Wednesday, August 23, 2006


What a sad day for Philippine commentary. The blogsphere is full of hate these days. You can witness all the mudslinging here, here, and here (Note: will provide the links tomorrow). Just reading the banters can give you a headache.

I want to blame Isagani Cruz’s (URL) article for this but I wouldn’t. I believe that some ideas and beliefs, no matter how vile or sick they are, will just live as long as their believers liveth. After that, the current ideas – which cannot be said to be better, either - simply take over. This is hardly a case of not being able to teach old dogs new tricks, mind you. It’s his belief, for chrissakes. Why should we hate the man for his beliefs? And what does the broadsheet which published it have anything to do with the whole thing? Newspapers are simply venues for exchange of ideas (don’t shoot the messenger, ‘ika nga).

Let it be told, however, that despite what Justice Cruz’s beliefs are, his article has taught us lessons. That is, to look at issues in the proper perspective which is to discuss these, not on a personal level, but on a level that allows everyone to have a say on things and NOT feel rejected or hated.

While it is virtually impossible to detach oneself from the issue especially if you are concerned, must there be a need to lambast each other over each other’s beliefs? If Cruz believed that the pink community has its faults (after all, he said he doesn’t frown on all its members), so does the “straight” community.

The “straight” community has, many times over, made a linchpin of the pinks. This is pretty obvious in the way they have been portrayed on television (Diego of Bubble Gang is currently the best example), in the movies, and on advertisements. But the straights cannot be completely faulted for this either because the pinks –until now – are almost always never united on anything in the first place. Every year, the rainbow parades are held several times in several locations instead of just one grand Mardi Gras like those in Sydney or LA. This is because the local LGBT organizations do not agree on logistics and funding. While the rest of the world celebrates Pride Month in June, we find other local organizations celebrating it in August. And hear me out here (and don’t heckle me, please), if it REALLY is important to have these so-called gay rights recognized, why isn’t there a concerted effort, from the parlorista up to those who are on the level of privilege, to bring these issues to the right venues to be heard and discussed?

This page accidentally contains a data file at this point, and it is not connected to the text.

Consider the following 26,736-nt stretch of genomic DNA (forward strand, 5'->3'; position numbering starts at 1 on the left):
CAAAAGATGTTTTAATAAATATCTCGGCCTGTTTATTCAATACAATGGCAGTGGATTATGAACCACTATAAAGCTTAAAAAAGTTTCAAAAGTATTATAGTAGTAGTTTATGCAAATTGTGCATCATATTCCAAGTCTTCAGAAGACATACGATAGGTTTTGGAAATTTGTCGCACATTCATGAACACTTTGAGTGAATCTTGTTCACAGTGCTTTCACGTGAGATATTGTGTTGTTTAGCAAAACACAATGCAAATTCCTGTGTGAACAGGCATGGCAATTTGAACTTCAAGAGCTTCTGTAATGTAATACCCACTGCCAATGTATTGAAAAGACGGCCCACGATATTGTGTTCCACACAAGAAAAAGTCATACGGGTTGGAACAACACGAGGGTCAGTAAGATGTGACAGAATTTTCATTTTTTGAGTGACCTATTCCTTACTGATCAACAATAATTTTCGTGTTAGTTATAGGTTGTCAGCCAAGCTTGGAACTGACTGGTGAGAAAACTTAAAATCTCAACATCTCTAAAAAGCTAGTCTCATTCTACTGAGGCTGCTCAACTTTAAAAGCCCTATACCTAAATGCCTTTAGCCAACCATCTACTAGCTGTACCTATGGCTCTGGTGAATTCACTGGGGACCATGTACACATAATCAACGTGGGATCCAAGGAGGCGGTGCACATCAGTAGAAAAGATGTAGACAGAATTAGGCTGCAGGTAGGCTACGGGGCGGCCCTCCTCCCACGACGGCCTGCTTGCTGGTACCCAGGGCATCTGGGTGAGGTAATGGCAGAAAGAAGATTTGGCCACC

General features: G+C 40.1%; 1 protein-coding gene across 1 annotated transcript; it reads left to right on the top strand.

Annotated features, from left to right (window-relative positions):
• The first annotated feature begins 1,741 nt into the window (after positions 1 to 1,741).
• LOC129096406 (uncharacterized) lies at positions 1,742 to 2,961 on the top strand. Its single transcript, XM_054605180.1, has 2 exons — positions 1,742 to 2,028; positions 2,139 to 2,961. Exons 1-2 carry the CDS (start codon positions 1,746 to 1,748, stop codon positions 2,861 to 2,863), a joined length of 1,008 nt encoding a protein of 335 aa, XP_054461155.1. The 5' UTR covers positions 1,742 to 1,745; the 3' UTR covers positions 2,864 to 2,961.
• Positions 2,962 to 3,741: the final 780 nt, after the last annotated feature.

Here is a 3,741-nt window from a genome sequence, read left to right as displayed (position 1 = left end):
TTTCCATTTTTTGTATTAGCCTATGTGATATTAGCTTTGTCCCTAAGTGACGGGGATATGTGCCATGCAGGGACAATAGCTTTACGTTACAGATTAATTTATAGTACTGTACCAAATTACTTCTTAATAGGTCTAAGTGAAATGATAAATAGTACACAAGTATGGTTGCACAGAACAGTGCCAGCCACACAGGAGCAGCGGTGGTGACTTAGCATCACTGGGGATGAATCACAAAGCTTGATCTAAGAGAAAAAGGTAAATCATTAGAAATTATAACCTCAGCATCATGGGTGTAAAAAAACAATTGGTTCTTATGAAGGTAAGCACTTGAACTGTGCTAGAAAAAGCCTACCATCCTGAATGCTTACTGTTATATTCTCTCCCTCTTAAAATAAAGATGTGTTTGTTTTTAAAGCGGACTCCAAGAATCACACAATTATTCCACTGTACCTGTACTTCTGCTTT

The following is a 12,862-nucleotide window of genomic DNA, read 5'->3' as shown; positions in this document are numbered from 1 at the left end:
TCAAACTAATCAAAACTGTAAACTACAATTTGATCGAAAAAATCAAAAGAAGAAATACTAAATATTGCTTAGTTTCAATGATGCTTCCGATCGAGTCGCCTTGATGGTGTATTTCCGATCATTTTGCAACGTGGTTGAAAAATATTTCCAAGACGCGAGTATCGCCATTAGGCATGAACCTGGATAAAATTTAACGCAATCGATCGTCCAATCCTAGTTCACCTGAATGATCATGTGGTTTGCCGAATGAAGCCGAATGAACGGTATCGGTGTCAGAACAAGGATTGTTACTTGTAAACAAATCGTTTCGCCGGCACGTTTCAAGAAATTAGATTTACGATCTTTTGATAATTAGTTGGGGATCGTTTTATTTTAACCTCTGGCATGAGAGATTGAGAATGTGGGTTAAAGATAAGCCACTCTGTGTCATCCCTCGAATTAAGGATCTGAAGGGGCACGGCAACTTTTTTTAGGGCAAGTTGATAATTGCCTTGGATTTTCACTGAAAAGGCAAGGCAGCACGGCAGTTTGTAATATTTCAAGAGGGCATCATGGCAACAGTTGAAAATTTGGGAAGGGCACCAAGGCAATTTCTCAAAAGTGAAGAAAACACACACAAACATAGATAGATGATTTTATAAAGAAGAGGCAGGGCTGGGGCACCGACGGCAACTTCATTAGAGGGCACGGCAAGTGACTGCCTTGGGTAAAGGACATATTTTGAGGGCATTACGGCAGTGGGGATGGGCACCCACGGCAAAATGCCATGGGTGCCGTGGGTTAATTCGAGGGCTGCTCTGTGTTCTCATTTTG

On a personal note, I must admit I find myself at always at odds with a very active member whenever we discuss the gay movement in the Philippines. Our constant misunderstandings have strained our friendship many times. I would like to see this now as a reflection of what is currently happening in the blogsphere. Because no side would want to budge, a major clash is inevitable. My friend has branded my ideas as being “high hat…which won’t contribute to the movement”, while I have accused him of being “insistent that the rest of society see things his way”.

And who are the losers in this word war? The pink community itself.

It’s not anymore about what the pundits think and/or feel (you’ve all expressed yourselves well enough), but what the ENTIRE community – both gay and straight - feels about it. I wish I had the opportunity to ask every gay person I know if they have read the article(s) at all. It would be interesting to know what their answers would have been, if they really care at all. Life is hard enough to even bother, I suppose. Otherwise, I would have seen large groups stoning Justice Cruz’s house by now.

For once I thought, finally, a chance to publicly discuss the issues long raised by the community for public discourse! The opportunity could have been used to debate on issues such as “equal” rights, access to jobs, discrimination, access to healthcare (this one most especially) but what did we get?

Utterly useless mudslinging. Another opportunity wasted.

For as long as we insist on taking vital issues on a personal level, we can never advance into finding solutions to our problems because we are all too busy protecting ourselves, instead of advancing the interests of the aggrieved party.


Jules said...

I can't believe how rudimentary your understanding towards the basic tenets of civil rights.

1. "Why should we hate the man for his beliefs?" Because there is no place in our current society for intolerance and bigotry. His arguments of hate-incitement is enough to make me want to censor him. Being a columnist has its responsibilites, so bashing a sector of society has its dire consequences.

2. "And what does the broadsheet which published it have anything to do with the whole thing? Newspapers are simply venues for exchange of ideas (don’t shoot the messenger, ‘ika nga)."
Duh! PDI is equally culpable in allowing such a stupid and insipid article to be published. That's what an editor should do: edit articles. Clearly they did not. In malpractice, the fault of the intern is the fault of the resident. It is applicable also with the media: the fault of the author is also the fault of the publisher.

Character malfunction said...

For once I thought, finally, a chance to publicly discuss the issues long raised by the community for public discourse! <---How is this possible when the instigator of this tirade refuses to comment publicly and just retaliated against his fellow columnist?

Furthermore, there are concerted efforts within the LGBT community, but nothing grandiose in the scale. This is not disparaging, the seemingly lack of a massive effort, this is just a way to work around mainstream culture that has members like Isagani A. Cruz who has a venue for his ignorance, whereas homosexuals are just marginalized by Cruz and his ilk.